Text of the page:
In 1987, the IRS first required taxpayers to provide the social security number of any dependents they claimed. Before that, a taxpayer simply wrote a dependent's name on the form. Starting in 1987, the SSN would be matched against the social security database to ensure that fictitious social security numbers weren’t used and/or that the same number wasn’t used twice. The number of dependents fell by 7 million between 1986 and 1987. Did 7 million people suddenly disappear? Of course not. Taxpayers were cheating on their taxes.

Having started my career at Arthur Andersen’s International Tax Consulting Group, I know a little bit about taxes and how to minimize taxable income. An entire industry exists solely to reduce someone’s taxable income. Read the Wikipedia entries for BLIPS, SOS shelters, or Son of BOSS. All those are names for just one group of structures widely marketed by tax professionals to reduce taxable income. All these structures were eventually ruled illegal by the IRS. But the only way the IRS discovers that someone is using these structures is to audit them.

So when Mike Crapo and his colleagues tell you they want to protect working families, don’t fall for the con. Through his amendment, the GOP wanted to ensure that the richest of the rich, those individuals that can afford $1,000/hour plus attorneys and accountants to save them money by stretching what was permissible under the Internal Revenue Code, never get audited.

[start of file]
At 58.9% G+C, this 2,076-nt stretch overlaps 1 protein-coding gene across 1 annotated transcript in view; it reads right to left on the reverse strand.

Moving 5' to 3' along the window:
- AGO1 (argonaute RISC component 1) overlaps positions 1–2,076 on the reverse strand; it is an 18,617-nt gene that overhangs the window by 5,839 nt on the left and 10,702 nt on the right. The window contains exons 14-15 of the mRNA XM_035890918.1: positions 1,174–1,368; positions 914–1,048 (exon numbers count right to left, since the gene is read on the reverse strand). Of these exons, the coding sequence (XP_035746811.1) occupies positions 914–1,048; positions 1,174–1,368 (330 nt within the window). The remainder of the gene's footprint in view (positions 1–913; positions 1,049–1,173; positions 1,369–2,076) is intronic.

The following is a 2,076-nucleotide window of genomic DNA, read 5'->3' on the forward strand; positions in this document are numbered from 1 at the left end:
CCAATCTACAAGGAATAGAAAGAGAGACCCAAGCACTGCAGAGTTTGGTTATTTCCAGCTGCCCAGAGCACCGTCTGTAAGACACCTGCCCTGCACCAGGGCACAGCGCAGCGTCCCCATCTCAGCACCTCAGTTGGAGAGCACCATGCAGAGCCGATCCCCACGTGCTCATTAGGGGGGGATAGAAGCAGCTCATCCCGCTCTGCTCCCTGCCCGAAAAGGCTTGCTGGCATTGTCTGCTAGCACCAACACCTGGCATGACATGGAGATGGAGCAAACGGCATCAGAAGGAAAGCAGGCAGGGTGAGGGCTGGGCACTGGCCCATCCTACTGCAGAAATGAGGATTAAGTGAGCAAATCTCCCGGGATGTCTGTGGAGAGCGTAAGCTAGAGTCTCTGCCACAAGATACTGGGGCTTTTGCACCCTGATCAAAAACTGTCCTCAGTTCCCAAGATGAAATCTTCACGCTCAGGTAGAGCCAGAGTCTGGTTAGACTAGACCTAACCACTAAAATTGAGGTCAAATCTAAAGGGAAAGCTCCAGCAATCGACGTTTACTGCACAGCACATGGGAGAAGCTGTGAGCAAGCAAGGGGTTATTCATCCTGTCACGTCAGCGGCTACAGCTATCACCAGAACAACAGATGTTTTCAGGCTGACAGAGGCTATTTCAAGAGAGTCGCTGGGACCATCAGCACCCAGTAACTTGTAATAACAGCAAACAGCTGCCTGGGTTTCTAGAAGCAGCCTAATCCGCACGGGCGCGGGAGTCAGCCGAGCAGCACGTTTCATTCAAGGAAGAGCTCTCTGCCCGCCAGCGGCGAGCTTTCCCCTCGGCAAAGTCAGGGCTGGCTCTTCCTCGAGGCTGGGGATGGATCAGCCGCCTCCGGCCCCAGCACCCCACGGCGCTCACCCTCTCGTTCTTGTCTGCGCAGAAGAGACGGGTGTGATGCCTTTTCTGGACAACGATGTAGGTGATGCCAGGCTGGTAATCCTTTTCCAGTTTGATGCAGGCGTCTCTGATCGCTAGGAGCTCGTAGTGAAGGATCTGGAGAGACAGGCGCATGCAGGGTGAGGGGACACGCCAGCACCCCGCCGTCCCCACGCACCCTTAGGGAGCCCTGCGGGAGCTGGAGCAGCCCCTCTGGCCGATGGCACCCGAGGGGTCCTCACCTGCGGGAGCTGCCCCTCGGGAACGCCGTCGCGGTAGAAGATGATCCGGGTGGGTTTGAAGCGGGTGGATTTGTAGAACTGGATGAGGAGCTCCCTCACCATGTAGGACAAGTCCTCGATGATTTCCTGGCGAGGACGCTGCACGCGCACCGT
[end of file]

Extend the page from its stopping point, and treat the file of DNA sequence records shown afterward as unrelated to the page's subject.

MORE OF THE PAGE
The GOP is using the $400,000 figure like the Queen of Hearts and wants you to focus all your attention on that. Then maybe you won’t realize that you’re the mark and you’ve been swindled because you’ll be paying taxes while the richest of the rich don’t.

If the GOP really wanted to help “regular” taxpayers, they would have changed “taxable” to “gross” income. That way, real working families wouldn’t be subject to increased audits, but the rich like Sen. Mitt Romney and Donald Trump would.  Mike Crapo is a Harvard-educated lawyer. He understands the significance of the change. He’s not stupid; he just assumes you are

Friday, July 29, 2022

The Measure by Which You Measure…

 For as you judge, so will you be judged, and the measure with which you measure will be measured out to you. 

- Matthew 7:2


In response to my post yesterday about GDP, someone asked if I thought it was appropriate to credit Biden for the 2021 GDP growth rate of 5.7% because that was achieved based on policies and legislation established before he took office. I believe it’s a fair question and will address it in this post.


First, I think every President gets too much credit when things go right in the economy and gets too much blame when things go poorly. That’s just the nature of the politics. Second, I agree that it is often difficult to precisely measure the impact of any single action, Presidential or otherwise is on the aggregate economy, particularly when it is evaluated by just one figure like aggregate GDP. GDP is just one figure in the overall economy and can be improperly interpreted if not analyzed in the context of the overall picture.